Price: It has a free quota, hence we dial it down a bit to stay below it. Make sure to read about it’s pricing. E.g. 31 days, 3 ping locations every 5 minutes are: 31 * 24 * (60 / 5) * 3 = 26784. Well below the 1M free quota, as of writing this.

To get started very simple, you can setup something like that.:

  1. Open /monitoring/uptime/create in the GCP console to create a new uptime check

  2. Target:

    • HTTPS

    • URL (to check from the “outside” if everything is ok)

    • Hostname: the “DNS” entry

    • Path: keep it blank for “/” (i.e. “hub-next”). Other interesting targets are /stats (hub-websocket) or /static/app.html (static).

    • Check frequency: 5 minutes (that’s the 60/5 in the calculation above)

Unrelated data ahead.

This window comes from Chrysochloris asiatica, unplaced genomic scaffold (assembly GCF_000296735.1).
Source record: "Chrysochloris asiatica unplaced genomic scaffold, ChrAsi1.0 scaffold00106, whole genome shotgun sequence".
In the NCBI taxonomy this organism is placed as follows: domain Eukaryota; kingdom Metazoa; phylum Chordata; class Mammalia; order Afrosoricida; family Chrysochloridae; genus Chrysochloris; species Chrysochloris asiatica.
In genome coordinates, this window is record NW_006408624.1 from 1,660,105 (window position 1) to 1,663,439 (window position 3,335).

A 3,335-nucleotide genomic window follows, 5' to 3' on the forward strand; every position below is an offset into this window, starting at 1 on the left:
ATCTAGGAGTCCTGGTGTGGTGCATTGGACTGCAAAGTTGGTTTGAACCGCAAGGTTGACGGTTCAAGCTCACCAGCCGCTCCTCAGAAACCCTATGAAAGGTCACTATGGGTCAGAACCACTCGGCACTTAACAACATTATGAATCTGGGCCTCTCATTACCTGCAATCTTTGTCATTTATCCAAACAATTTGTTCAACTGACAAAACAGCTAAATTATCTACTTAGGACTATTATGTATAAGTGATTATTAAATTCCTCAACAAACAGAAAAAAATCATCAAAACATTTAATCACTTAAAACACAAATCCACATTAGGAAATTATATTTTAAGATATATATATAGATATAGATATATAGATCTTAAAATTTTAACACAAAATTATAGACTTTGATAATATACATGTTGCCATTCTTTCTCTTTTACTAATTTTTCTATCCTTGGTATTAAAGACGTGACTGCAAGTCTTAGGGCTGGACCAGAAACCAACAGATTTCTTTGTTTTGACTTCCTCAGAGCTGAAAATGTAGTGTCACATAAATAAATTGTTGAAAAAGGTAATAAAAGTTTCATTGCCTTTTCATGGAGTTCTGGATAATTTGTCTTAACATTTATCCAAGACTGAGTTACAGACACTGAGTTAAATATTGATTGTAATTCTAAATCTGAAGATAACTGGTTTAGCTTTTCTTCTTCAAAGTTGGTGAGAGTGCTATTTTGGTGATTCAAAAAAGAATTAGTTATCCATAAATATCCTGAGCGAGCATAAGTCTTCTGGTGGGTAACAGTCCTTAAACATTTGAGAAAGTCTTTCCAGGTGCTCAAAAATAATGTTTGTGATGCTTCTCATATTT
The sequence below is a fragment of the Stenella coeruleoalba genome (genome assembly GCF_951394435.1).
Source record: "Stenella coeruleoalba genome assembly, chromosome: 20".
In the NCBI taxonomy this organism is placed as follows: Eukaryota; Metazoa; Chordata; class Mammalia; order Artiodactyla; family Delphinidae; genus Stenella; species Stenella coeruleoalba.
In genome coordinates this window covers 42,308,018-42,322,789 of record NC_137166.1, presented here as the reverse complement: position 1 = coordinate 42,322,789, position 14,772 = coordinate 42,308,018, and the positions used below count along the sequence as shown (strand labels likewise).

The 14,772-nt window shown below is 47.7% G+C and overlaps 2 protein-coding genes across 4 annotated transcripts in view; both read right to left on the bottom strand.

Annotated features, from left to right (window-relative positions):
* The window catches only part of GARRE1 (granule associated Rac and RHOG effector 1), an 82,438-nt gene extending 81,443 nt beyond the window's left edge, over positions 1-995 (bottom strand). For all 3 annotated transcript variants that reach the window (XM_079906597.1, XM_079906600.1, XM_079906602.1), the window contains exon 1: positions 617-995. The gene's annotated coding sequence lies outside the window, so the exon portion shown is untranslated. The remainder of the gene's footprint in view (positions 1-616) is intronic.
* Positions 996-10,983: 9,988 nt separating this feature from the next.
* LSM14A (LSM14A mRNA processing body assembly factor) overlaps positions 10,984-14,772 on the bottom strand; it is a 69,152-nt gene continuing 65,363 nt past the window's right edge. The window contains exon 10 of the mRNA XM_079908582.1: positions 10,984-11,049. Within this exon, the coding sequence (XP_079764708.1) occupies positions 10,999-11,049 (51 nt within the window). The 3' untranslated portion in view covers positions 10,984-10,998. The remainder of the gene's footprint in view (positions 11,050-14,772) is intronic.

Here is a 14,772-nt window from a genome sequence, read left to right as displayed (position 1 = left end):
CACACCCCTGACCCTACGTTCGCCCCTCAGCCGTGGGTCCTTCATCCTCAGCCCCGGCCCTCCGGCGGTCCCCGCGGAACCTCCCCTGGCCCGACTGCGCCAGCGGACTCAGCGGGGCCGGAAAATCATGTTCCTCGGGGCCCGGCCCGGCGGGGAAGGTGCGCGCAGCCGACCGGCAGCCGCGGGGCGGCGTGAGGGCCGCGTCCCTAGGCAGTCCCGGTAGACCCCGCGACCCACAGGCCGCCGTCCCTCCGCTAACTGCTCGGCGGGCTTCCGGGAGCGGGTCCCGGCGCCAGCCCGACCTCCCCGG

• Expand the target options:

    • Regions: Just pick 3, not all of them.

    • GET Method on Port 443 & Validate SSL certificate!

  3. Validation:

    • Timeout 10s (or maybe better 30s, i.e. something is going on, but not a real issue yet?)

    • Content matching: here you need to get creative. Maybe check for a small string in the content, e.g. the custom name of our instance, or <html> for static.

    • No logging (just adds up the logging quota, I guess)

    • Response code 2xx

  4. Alerts:

    • Name: “[your instance name] is down”

    • Duration: 5 Minutes (?)

    • Notification: here, you have to select how to notify, there is a whole setup behind this. At minimal, it should send you an email.

At the very end is a “Test” button. Check that it actually says that the page is up, before arming it :-) The first time around it might take a bit longer to respond, subsequent tests should be quicker – next.js warmed up.

Then click “create”, of course. All of the above can be changed later as well…


Since the above just checks paths at certain domains, you can setup the same at another service as well.